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How Did the UK Government Look After Its Citizens’ Finances During Covid-19?

The emergence of Covid-19 resulted in financial difficulty for many. Country lockdowns, social isolation, and movement restrictions negatively affected companies, making them lay off most of their workers, with the remaining ones receiving cuts to their salaries. In response to this financial suffering, the UK government supported its citizens in the following ways:

Business Support

The UK government’s business support involved grants, temporary tax cuts, and loans, with different types offered. The Bounce Back Loan (BBL) Scheme, for example, ensured liquidity to businesses throughout the country’s economy, preventing bankruptcy due to high uncertainty in the private sector. 

 

Businesses that were forced into closure or remarkably adjusted operations due to Covid-19 restrictions were also provided with business grants, which were direct payments from the government that were not refundable. Being the most affected, small businesses in the retail, leisure, and hospitality sector received cash grants of between £10,000 and £25,000 in the first, 2020 lockdown. The Local Restriction Support Grant scheme offered 3 million grants in the subsequent lockdowns. The government also reduced hospitality’s VAT rate and waived business rates with nurseries and retail trade.

Individual Support

Individual support was categorized into unemployment benefits and jobs programs.

Unemployment Benefits

Starting from March 2020, the UK government announced its support for individuals in the employment sector, developing policies like the Coronavirus Job Retention Scheme (CJRS) and Self-Employment Income Support Scheme (SEISS) to provide relief to the unemployed. These groups of people and low-income earners received a £20 Universal Credit weekly uplift.  

The eligibility criteria for the two programs were diverse and benefited numerous persons. Around 28.7 million jobs qualified for the CJRS, out of which 11.7 million jobs were helped. Five million individuals were eligible for the SEISS, with 2.9 million receiving at least one of the programs’ five grants. The £20 weekly uplift ended with 5.7 million persons on Universal Credit.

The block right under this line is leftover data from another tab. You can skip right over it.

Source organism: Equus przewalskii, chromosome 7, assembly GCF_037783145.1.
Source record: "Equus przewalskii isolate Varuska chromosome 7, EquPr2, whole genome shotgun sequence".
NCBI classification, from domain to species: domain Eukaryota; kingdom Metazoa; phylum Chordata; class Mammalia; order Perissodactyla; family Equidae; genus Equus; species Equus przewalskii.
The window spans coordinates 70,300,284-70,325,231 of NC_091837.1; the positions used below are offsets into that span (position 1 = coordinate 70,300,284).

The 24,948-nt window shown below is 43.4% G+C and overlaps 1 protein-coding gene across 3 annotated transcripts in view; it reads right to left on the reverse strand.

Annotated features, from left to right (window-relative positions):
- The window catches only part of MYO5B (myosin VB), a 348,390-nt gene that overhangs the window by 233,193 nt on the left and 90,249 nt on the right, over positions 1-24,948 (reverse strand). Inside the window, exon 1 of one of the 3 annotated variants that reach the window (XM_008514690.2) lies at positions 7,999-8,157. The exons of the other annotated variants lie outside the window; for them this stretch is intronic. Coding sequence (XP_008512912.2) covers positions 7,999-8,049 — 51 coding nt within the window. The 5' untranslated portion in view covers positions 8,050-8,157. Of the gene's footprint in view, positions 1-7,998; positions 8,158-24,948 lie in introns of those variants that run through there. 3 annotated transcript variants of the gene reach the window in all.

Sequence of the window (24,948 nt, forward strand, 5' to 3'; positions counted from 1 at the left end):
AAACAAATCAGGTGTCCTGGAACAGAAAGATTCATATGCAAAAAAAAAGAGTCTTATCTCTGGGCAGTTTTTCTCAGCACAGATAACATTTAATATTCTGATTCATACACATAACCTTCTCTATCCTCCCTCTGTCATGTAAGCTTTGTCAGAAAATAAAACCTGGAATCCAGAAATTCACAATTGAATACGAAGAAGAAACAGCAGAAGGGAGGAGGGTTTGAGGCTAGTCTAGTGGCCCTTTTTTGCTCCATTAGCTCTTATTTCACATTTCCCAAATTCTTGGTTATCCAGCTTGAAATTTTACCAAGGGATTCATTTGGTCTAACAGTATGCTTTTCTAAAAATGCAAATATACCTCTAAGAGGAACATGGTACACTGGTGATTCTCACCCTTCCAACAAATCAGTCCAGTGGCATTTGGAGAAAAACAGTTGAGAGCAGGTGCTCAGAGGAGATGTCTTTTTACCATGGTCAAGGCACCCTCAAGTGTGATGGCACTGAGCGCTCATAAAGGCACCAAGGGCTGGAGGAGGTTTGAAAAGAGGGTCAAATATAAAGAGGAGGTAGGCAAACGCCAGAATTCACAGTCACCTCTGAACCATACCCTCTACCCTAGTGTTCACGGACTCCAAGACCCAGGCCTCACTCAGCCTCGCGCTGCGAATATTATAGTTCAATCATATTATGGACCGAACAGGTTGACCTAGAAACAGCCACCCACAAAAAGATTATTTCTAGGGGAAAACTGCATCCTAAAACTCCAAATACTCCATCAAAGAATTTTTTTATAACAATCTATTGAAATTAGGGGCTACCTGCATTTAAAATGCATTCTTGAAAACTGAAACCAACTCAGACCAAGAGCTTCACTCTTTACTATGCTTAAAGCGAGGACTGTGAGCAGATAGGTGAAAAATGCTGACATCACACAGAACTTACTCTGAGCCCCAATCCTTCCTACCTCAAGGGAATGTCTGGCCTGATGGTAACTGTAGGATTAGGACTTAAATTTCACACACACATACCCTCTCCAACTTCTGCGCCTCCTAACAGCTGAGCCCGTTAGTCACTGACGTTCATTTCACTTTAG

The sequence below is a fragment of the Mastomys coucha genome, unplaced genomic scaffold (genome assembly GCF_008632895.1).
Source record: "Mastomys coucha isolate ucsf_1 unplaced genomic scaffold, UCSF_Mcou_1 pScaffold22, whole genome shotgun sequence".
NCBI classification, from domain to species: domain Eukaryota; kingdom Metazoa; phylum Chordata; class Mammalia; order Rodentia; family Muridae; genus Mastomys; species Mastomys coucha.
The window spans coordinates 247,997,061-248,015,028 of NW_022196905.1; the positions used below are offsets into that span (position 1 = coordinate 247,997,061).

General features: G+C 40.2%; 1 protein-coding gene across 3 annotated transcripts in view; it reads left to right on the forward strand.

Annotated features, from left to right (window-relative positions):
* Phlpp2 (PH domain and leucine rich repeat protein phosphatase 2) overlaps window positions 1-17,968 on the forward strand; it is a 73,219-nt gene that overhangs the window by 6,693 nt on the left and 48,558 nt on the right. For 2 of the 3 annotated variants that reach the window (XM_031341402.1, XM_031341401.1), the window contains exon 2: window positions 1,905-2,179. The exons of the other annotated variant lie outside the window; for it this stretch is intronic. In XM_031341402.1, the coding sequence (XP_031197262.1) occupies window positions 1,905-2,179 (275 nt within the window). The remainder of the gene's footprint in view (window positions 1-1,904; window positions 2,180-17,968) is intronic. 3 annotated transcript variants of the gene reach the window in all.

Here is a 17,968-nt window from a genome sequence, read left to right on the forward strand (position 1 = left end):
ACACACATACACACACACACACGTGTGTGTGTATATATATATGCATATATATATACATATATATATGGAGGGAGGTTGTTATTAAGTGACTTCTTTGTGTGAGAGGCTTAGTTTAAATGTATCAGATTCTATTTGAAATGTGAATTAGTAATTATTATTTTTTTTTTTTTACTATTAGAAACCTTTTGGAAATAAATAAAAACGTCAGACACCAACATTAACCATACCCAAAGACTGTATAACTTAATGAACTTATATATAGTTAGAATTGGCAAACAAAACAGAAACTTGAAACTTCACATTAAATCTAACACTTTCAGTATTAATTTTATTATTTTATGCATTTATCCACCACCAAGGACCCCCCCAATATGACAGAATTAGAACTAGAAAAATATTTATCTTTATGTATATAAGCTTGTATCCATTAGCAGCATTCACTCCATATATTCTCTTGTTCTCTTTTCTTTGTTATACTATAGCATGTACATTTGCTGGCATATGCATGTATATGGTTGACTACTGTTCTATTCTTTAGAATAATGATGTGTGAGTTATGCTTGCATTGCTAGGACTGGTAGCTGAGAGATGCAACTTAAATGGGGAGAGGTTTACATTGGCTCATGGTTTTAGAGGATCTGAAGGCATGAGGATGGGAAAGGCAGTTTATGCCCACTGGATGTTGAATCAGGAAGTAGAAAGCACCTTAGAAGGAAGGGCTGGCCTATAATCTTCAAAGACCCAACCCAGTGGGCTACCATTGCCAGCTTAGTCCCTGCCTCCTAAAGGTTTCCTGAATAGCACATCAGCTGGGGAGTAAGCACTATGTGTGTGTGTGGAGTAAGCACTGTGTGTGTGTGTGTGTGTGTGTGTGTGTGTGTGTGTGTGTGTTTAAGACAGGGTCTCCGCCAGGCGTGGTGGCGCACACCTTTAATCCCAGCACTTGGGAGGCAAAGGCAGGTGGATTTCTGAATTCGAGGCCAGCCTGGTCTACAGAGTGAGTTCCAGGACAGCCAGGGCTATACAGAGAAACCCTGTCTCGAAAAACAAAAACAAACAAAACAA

Here’s a grid from Compare the Market home loans showing the weekly unemployment benefits people in different countries across the UK received during Covid-19 compared to other countries. 

Jobs Programs

There were high unemployment rates during the pandemic. To counter this, the UK government developed different programs to help citizens find work and enhance economic recovery. The kickstart scheme was initiated, providing 217,000 jobs to individuals under 25, with 100,000 applicants receiving placements. The Restart scheme, through Job Entry Targeted Support, offered long-term unemployed Universal Credit beneficiaries with intensive job searching support. By January 2022, about 176,000 people were referred to the program.

Although these measures aimed to do good for the citizens, they could severely affect the economy in the future and possibly raise inflation should the loans remain unpaid or the businesses offered financial support fail to thrive.

The pandemic affected many people in the UK in different ways. While some noted positive impacts in their business, most were severely affected, with others losing their jobs. The good thing is that the UK government supported its citizens financially until they recovered economically.